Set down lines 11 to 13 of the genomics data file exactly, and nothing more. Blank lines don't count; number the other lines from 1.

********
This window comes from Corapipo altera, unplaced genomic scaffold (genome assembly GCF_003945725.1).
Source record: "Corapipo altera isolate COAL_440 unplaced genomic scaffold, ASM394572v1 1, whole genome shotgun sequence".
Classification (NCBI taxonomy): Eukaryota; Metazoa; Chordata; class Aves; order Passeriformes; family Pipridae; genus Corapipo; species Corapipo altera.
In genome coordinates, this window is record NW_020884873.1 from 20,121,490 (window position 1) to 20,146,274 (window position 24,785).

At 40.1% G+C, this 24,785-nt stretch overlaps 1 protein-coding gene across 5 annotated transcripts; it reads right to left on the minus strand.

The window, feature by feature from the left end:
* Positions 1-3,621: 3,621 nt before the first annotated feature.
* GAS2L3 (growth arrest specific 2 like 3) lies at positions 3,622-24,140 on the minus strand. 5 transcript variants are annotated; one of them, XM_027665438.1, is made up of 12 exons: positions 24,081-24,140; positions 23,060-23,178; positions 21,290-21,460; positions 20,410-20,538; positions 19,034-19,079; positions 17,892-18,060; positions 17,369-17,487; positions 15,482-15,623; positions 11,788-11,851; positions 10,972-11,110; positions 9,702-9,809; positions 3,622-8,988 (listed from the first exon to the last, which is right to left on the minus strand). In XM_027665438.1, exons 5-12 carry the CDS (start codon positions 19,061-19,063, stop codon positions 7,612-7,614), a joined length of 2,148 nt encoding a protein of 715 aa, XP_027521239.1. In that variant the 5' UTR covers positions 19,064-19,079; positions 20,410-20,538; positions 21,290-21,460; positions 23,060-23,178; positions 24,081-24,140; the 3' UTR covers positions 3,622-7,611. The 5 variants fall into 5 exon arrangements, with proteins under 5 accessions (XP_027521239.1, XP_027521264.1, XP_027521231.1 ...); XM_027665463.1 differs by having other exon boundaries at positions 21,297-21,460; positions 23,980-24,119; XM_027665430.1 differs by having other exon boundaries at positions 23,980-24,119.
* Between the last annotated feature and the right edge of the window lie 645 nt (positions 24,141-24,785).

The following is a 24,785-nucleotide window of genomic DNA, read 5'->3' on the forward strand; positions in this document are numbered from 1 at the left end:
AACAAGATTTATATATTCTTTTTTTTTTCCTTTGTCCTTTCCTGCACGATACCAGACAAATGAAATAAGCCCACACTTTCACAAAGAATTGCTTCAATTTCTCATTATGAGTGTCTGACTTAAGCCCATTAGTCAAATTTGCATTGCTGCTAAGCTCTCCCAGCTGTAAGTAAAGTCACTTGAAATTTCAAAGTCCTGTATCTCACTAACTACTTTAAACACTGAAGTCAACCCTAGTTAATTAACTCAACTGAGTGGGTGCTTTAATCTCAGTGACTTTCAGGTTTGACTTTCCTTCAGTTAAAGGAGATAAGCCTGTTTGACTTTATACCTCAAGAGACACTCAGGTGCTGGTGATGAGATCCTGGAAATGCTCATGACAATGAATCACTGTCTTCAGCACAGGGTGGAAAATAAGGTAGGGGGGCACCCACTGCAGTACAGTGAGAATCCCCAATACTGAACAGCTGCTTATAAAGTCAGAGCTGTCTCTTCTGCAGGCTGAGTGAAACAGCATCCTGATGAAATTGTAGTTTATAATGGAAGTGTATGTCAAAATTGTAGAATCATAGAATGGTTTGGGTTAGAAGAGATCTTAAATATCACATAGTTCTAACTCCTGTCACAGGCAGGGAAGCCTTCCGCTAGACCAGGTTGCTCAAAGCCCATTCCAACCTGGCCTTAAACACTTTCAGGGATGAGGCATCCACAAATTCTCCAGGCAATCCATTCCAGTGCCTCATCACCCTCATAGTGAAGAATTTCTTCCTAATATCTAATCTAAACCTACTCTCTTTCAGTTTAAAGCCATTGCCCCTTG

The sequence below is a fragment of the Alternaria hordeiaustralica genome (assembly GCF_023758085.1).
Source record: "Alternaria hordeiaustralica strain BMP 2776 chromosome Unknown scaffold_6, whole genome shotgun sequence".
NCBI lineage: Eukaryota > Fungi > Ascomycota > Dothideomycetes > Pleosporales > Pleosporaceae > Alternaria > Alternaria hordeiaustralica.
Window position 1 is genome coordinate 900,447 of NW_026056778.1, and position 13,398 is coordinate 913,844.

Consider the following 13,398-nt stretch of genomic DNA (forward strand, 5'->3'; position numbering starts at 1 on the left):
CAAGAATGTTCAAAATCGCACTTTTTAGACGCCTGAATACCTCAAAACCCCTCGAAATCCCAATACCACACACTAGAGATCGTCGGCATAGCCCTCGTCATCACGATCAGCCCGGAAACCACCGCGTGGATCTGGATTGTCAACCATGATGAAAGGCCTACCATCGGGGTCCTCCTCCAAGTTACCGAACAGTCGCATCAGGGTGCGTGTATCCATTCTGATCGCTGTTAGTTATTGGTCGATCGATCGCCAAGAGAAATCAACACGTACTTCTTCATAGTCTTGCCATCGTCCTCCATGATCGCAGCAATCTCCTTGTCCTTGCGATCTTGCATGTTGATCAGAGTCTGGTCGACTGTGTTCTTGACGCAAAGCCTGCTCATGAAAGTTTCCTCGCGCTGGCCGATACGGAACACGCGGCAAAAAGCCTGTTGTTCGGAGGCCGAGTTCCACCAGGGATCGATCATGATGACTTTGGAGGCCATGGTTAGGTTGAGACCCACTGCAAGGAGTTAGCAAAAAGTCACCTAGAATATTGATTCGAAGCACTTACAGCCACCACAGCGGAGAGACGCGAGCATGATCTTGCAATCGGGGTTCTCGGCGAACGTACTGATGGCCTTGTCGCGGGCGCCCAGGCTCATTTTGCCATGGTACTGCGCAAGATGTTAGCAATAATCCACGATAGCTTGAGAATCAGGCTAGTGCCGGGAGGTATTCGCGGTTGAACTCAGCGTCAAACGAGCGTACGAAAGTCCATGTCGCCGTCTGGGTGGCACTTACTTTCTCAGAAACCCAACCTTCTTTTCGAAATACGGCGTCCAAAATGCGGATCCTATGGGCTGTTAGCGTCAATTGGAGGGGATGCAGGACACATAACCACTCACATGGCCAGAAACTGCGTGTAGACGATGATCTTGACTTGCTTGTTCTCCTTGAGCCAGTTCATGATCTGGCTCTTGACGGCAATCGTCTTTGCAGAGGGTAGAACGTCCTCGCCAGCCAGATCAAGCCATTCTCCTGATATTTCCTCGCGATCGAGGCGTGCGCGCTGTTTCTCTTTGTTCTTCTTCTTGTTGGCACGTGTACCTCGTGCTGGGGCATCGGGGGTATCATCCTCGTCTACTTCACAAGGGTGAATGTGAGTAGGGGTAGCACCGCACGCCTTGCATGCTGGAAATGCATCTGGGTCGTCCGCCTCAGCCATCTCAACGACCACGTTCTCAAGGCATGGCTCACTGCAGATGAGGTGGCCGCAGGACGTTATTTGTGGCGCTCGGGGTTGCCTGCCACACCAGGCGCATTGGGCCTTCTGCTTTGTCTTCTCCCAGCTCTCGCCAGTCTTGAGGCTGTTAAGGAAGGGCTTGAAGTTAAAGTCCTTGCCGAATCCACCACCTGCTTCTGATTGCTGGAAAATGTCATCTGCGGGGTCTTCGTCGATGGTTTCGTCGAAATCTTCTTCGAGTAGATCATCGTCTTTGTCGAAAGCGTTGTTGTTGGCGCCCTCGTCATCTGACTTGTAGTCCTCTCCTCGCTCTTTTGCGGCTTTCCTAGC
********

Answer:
AACAAGATTTATATATTCTTTTTTTTTTCCTTTGTCCTTTCCTGCACGATACCAGACAAATGAAATAAGCCCACACTTTCACAAAGAATTGCTTCAATTTCTCATTATGAGTGTCTGACTTAAGCCCATTAGTCAAATTTGCATTGCTGCTAAGCTCTCCCAGCTGTAAGTAAAGTCACTTGAAATTTCAAAGTCCTGTATCTCACTAACTACTTTAAACACTGAAGTCAACCCTAGTTAATTAACTCAACTGAGTGGGTGCTTTAATCTCAGTGACTTTCAGGTTTGACTTTCCTTCAGTTAAAGGAGATAAGCCTGTTTGACTTTATACCTCAAGAGACACTCAGGTGCTGGTGATGAGATCCTGGAAATGCTCATGACAATGAATCACTGTCTTCAGCACAGGGTGGAAAATAAGGTAGGGGGGCACCCACTGCAGTACAGTGAGAATCCCCAATACTGAACAGCTGCTTATAAAGTCAGAGCTGTCTCTTCTGCAGGCTGAGTGAAACAGCATCCTGATGAAATTGTAGTTTATAATGGAAGTGTATGTCAAAATTGTAGAATCATAGAATGGTTTGGGTTAGAAGAGATCTTAAATATCACATAGTTCTAACTCCTGTCACAGGCAGGGAAGCCTTCCGCTAGACCAGGTTGCTCAAAGCCCATTCCAACCTGGCCTTAAACACTTTCAGGGATGAGGCATCCACAAATTCTCCAGGCAATCCATTCCAGTGCCTCATCACCCTCATAGTGAAGAATTTCTTCCTAATATCTAATCTAAACCTACTCTCTTTCAGTTTAAAGCCATTGCCCCTTG

The sequence below is a fragment of the Alternaria hordeiaustralica genome (assembly GCF_023758085.1).
Source record: "Alternaria hordeiaustralica strain BMP 2776 chromosome Unknown scaffold_6, whole genome shotgun sequence".